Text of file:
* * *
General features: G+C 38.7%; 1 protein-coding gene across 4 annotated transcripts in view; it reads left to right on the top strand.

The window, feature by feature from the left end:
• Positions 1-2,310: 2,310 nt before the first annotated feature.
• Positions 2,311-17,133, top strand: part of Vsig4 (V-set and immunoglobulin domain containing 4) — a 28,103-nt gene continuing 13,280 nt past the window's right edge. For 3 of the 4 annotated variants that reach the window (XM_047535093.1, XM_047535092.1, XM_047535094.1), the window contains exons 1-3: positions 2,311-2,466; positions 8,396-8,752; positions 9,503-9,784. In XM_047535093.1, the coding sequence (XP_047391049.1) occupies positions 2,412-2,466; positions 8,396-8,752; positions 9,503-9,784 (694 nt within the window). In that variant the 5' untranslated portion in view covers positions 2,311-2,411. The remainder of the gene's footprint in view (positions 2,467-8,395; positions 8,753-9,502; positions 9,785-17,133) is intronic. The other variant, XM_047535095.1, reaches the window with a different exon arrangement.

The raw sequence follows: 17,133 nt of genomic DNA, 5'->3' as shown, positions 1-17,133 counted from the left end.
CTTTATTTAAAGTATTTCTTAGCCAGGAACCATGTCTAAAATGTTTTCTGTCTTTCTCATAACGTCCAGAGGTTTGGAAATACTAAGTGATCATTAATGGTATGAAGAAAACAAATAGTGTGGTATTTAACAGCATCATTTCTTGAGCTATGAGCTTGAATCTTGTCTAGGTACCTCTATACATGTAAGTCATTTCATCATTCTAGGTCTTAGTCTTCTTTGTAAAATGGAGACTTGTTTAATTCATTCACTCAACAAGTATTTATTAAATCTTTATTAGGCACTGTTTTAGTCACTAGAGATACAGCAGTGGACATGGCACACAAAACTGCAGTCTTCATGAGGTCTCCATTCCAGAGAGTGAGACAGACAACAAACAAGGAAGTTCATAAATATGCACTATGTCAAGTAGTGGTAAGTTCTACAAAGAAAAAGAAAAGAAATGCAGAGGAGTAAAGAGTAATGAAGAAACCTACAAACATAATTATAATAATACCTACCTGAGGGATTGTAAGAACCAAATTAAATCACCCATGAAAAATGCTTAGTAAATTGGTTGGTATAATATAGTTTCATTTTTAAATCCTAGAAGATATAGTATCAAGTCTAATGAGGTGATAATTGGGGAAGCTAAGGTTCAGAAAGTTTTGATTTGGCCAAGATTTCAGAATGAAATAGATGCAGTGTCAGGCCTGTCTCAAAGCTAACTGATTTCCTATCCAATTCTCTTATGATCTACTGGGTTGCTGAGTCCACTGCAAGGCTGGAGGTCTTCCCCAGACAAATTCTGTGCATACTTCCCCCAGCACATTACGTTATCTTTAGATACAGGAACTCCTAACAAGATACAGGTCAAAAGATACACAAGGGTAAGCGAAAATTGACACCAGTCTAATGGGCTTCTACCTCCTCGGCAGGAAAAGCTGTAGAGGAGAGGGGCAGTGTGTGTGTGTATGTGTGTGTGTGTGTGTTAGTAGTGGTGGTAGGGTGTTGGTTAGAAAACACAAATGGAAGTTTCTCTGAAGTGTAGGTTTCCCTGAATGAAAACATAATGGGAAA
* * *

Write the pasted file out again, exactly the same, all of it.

General features: G+C 38.7%; 1 protein-coding gene across 4 annotated transcripts in view; it reads left to right on the top strand.

The window, feature by feature from the left end:
• Positions 1-2,310: 2,310 nt before the first annotated feature.
• Positions 2,311-17,133, top strand: part of Vsig4 (V-set and immunoglobulin domain containing 4) — a 28,103-nt gene continuing 13,280 nt past the window's right edge. For 3 of the 4 annotated variants that reach the window (XM_047535093.1, XM_047535092.1, XM_047535094.1), the window contains exons 1-3: positions 2,311-2,466; positions 8,396-8,752; positions 9,503-9,784. In XM_047535093.1, the coding sequence (XP_047391049.1) occupies positions 2,412-2,466; positions 8,396-8,752; positions 9,503-9,784 (694 nt within the window). In that variant the 5' untranslated portion in view covers positions 2,311-2,411. The remainder of the gene's footprint in view (positions 2,467-8,395; positions 8,753-9,502; positions 9,785-17,133) is intronic. The other variant, XM_047535095.1, reaches the window with a different exon arrangement.

The raw sequence follows: 17,133 nt of genomic DNA, 5'->3' as shown, positions 1-17,133 counted from the left end.
CTTTATTTAAAGTATTTCTTAGCCAGGAACCATGTCTAAAATGTTTTCTGTCTTTCTCATAACGTCCAGAGGTTTGGAAATACTAAGTGATCATTAATGGTATGAAGAAAACAAATAGTGTGGTATTTAACAGCATCATTTCTTGAGCTATGAGCTTGAATCTTGTCTAGGTACCTCTATACATGTAAGTCATTTCATCATTCTAGGTCTTAGTCTTCTTTGTAAAATGGAGACTTGTTTAATTCATTCACTCAACAAGTATTTATTAAATCTTTATTAGGCACTGTTTTAGTCACTAGAGATACAGCAGTGGACATGGCACACAAAACTGCAGTCTTCATGAGGTCTCCATTCCAGAGAGTGAGACAGACAACAAACAAGGAAGTTCATAAATATGCACTATGTCAAGTAGTGGTAAGTTCTACAAAGAAAAAGAAAAGAAATGCAGAGGAGTAAAGAGTAATGAAGAAACCTACAAACATAATTATAATAATACCTACCTGAGGGATTGTAAGAACCAAATTAAATCACCCATGAAAAATGCTTAGTAAATTGGTTGGTATAATATAGTTTCATTTTTAAATCCTAGAAGATATAGTATCAAGTCTAATGAGGTGATAATTGGGGAAGCTAAGGTTCAGAAAGTTTTGATTTGGCCAAGATTTCAGAATGAAATAGATGCAGTGTCAGGCCTGTCTCAAAGCTAACTGATTTCCTATCCAATTCTCTTATGATCTACTGGGTTGCTGAGTCCACTGCAAGGCTGGAGGTCTTCCCCAGACAAATTCTGTGCATACTTCCCCCAGCACATTACGTTATCTTTAGATACAGGAACTCCTAACAAGATACAGGTCAAAAGATACACAAGGGTAAGCGAAAATTGACACCAGTCTAATGGGCTTCTACCTCCTCGGCAGGAAAAGCTGTAGAGGAGAGGGGCAGTGTGTGTGTGTATGTGTGTGTGTGTGTGTTAGTAGTGGTGGTAGGGTGTTGGTTAGAAAACACAAATGGAAGTTTCTCTGAAGTGTAGGTTTCCCTGAATGAAAACATAATGGGAAA